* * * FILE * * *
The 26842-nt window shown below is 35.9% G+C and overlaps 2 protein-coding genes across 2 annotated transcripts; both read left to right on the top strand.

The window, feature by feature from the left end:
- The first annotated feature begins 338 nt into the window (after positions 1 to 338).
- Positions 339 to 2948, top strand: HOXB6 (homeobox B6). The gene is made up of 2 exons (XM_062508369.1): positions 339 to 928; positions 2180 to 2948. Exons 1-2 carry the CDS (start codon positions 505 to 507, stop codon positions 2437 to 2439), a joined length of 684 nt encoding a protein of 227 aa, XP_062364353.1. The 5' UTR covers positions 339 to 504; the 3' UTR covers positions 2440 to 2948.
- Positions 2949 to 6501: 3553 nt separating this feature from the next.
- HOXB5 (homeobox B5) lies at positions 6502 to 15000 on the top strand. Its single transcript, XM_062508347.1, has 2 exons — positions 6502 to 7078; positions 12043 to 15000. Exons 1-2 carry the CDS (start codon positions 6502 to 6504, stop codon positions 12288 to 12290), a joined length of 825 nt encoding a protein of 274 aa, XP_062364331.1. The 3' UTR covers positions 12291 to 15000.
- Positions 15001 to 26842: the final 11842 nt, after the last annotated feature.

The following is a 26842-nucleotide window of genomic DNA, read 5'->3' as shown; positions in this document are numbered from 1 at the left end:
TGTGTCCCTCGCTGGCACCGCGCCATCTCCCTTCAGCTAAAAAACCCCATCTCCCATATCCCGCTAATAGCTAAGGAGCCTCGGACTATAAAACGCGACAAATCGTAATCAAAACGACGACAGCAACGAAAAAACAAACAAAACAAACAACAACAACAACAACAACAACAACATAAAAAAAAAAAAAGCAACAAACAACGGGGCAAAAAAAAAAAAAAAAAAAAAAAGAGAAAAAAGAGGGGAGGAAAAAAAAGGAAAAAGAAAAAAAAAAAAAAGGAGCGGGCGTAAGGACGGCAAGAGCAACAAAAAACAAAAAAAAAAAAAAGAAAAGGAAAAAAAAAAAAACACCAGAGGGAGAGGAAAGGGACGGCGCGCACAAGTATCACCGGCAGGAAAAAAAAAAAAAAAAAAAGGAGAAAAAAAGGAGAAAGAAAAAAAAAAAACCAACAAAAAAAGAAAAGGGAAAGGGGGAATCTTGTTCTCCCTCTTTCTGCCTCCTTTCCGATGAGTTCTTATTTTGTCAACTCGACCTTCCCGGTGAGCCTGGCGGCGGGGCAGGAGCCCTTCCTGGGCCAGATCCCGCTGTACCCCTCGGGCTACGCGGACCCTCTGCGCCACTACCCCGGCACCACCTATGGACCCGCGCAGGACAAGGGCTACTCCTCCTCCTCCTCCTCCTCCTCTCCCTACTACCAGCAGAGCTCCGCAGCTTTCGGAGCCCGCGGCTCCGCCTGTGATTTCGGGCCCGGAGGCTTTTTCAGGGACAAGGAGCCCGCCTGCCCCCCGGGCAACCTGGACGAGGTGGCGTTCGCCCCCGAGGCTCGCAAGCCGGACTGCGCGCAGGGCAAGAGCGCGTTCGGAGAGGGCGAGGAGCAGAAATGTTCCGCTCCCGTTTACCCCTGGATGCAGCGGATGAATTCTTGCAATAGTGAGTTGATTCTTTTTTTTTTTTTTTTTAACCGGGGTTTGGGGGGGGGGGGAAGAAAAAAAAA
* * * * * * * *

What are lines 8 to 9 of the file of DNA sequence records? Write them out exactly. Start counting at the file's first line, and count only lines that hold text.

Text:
The following is a 26842-nucleotide window of genomic DNA, read 5'->3' as shown; positions in this document are numbered from 1 at the left end:
TGTGTCCCTCGCTGGCACCGCGCCATCTCCCTTCAGCTAAAAAACCCCATCTCCCATATCCCGCTAATAGCTAAGGAGCCTCGGACTATAAAACGCGACAAATCGTAATCAAAACGACGACAGCAACGAAAAAACAAACAAAACAAACAACAACAACAACAACAACAACAACATAAAAAAAAAAAAAGCAACAAACAACGGGGCAAAAAAAAAAAAAAAAAAAAAAAGAGAAAAAAGAGGGGAGGAAAAAAAAGGAAAAAGAAAAAAAAAAAAAAGGAGCGGGCGTAAGGACGGCAAGAGCAACAAAAAACAAAAAAAAAAAAAAGAAAAGGAAAAAAAAAAAAACACCAGAGGGAGAGGAAAGGGACGGCGCGCACAAGTATCACCGGCAGGAAAAAAAAAAAAAAAAAAAGGAGAAAAAAAGGAGAAAGAAAAAAAAAAAACCAACAAAAAAAGAAAAGGGAAAGGGGGAATCTTGTTCTCCCTCTTTCTGCCTCCTTTCCGATGAGTTCTTATTTTGTCAACTCGACCTTCCCGGTGAGCCTGGCGGCGGGGCAGGAGCCCTTCCTGGGCCAGATCCCGCTGTACCCCTCGGGCTACGCGGACCCTCTGCGCCACTACCCCGGCACCACCTATGGACCCGCGCAGGACAAGGGCTACTCCTCCTCCTCCTCCTCCTCCTCTCCCTACTACCAGCAGAGCTCCGCAGCTTTCGGAGCCCGCGGCTCCGCCTGTGATTTCGGGCCCGGAGGCTTTTTCAGGGACAAGGAGCCCGCCTGCCCCCCGGGCAACCTGGACGAGGTGGCGTTCGCCCCCGAGGCTCGCAAGCCGGACTGCGCGCAGGGCAAGAGCGCGTTCGGAGAGGGCGAGGAGCAGAAATGTTCCGCTCCCGTTTACCCCTGGATGCAGCGGATGAATTCTTGCAATAGTGAGTTGATTCTTTTTTTTTTTTTTTTTAACCGGGGTTTGGGGGGGGGGGGAAGAAAAAAAAA